Columns, Opinion

SARNA: Tradition ties weddings together

Regardless of your nationality or religion, the word “wedding” evokes a joyous reaction in almost everybody, unless you’re a cynic. It’s one of those feel-good words, and rightfully so. Weddings are a time of merriment, festivities and grandiose decor. Or maybe that’s just the Indian in me speaking.

I have just awoken from a three-day long celebration of a big fat Indian wedding, and the first thought I had this morning was, “Boy, do my feet hurt.” I belong to the aptly titled “party people” sect of Indians, the Punjabis, so the festivities were doubled, as were the after-effects. However, it’s not just the Punjabis who treat weddings like an elongated excuse to live a little. While every religion possesses some traits that set it apart from the rest, the common factor in every religion, from my understanding, is the presence of a rich culture and deep-rooted traditions.

Take the Greeks, for example. If you’ve seen “My Big Fat Greek Wedding,” you are aware of how extravagant a wedding can be. It is usually a full-fledged family event. The guest list is long and inclusive of almost everybody known to the main families involved, and the customs are honored with a bit of fun and quirk on the side. There is a lot of food, alcohol and dancing — sounds a lot like the wedding I just wrapped up. And that’s exactly my point. The two cultures are so far apart, yet the gist is the very same. The common factor underlying this similarity is the emphasis on traditions and family-oriented living.

On the flipside, Western marriage originally began as a way for two families to gain more power. Appropriately so, their weddings are more to the point and devoid of riffraff. They are short and sweet and stereotypically one day long. While every religion has its own customs and norms, a typical American wedding doesn’t stray far from the point.

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Being a curious soul, I did some investigating on the average American wedding and tried to contrast it with the knowledge I already hold of Indian weddings, having attended quite a few in my lifetime. I found the most fascinating information in a 2013 study reported by The Huffington Post. One trend the study found was that most Americans manage weddings on their own. This contrasts greatly with Indians, who resort to some good wedding planners like the black owned event planners to plan everything. A band is appointed, an Indian priest to carry out the rituals is hired, several more planners for the different functions are found — the list goes on.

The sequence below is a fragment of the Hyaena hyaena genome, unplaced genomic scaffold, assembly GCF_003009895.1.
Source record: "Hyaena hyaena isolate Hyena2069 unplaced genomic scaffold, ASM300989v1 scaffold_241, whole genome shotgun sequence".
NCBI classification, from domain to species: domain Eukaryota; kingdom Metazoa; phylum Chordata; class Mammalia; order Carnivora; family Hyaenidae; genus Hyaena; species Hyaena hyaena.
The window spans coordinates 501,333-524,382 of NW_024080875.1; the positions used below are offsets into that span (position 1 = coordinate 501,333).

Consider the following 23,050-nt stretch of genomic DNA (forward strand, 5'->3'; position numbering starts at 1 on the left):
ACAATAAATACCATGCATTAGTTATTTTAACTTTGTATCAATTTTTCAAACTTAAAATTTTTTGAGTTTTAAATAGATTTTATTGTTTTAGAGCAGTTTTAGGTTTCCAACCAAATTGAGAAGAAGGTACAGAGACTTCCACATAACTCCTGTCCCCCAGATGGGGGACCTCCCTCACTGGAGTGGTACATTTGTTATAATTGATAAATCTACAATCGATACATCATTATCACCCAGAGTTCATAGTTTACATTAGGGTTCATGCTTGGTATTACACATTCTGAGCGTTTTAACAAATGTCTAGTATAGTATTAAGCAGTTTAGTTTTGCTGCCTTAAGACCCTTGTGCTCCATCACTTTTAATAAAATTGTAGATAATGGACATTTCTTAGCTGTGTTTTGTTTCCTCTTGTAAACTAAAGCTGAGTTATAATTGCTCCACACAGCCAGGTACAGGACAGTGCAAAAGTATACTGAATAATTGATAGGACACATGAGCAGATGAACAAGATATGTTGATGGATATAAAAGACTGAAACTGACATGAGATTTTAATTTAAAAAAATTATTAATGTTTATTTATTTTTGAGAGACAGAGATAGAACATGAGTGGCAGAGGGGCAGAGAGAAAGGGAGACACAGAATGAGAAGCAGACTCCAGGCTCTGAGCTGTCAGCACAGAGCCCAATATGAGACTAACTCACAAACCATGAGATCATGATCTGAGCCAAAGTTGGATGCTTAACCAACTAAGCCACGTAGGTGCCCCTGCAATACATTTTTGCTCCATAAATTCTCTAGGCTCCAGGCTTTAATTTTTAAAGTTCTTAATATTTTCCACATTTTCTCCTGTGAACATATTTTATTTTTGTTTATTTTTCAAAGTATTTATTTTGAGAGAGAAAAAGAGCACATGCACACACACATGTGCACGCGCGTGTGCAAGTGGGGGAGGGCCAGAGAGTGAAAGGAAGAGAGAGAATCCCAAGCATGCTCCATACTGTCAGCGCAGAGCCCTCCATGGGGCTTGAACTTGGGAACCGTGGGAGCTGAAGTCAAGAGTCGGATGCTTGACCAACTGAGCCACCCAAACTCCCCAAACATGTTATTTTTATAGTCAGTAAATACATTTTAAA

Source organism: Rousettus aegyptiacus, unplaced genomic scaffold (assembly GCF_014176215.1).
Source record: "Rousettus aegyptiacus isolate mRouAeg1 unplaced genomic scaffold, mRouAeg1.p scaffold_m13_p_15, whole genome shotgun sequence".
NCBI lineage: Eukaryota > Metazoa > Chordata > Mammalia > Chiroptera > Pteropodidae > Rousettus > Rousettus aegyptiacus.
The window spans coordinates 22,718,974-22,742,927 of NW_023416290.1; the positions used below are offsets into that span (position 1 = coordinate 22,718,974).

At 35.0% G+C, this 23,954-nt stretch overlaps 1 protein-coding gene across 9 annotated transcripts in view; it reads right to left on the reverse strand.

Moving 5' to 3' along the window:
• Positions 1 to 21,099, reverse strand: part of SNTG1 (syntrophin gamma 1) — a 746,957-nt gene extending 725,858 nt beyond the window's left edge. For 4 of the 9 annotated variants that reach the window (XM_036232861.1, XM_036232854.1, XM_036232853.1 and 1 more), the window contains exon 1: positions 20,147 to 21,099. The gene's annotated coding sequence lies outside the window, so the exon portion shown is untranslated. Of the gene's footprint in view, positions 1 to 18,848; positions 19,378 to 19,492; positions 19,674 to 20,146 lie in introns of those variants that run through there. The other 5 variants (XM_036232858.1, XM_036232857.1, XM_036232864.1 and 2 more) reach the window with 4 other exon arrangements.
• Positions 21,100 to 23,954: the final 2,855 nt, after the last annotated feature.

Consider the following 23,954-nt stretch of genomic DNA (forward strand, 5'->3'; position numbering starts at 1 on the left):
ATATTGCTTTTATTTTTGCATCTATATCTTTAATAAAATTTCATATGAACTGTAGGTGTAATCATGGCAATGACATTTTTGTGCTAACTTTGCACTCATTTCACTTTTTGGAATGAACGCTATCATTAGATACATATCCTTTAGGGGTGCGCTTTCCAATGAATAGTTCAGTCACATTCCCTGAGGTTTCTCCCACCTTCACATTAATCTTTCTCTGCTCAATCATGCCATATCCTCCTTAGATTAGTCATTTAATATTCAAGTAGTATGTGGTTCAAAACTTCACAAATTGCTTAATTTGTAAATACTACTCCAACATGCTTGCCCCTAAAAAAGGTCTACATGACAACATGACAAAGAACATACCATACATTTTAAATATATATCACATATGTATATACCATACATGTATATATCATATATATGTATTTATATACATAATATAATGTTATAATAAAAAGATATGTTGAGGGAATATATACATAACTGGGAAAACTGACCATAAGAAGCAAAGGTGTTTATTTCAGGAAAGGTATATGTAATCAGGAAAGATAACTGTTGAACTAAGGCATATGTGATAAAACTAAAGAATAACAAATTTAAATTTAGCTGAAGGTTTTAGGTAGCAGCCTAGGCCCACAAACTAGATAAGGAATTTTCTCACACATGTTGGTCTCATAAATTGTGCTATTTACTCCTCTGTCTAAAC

While the study showed that most Americans send a save the date, Indians send a whole collection of colorful and intricate cards for each of the ceremonies, listing even the littlest of details. The bigger the wedding, the greater the card’s extravagance and size.

A third interesting contrast is the color scheme most frequently chosen: while the survey showed that Americans commonly choose blues, Indians are more likely to choose hues of red. The American bride is known to wear something borrowed and blue, while the Indian bride is often visualized in red and gold. It seems reality doesn’t stray far from the stereotypes. On one hand, Americans reported preferring the months of June and September to tie the knot, while most Indians seize the period of October to January to make the most of the good weather.

The above contrast gives you inkling into the real distinction between the cultures. However, the real fun and experimentation is when two cultures cross over. Here’s to hoping I attend a cross-cultural wedding soon enough to be able to write about it!

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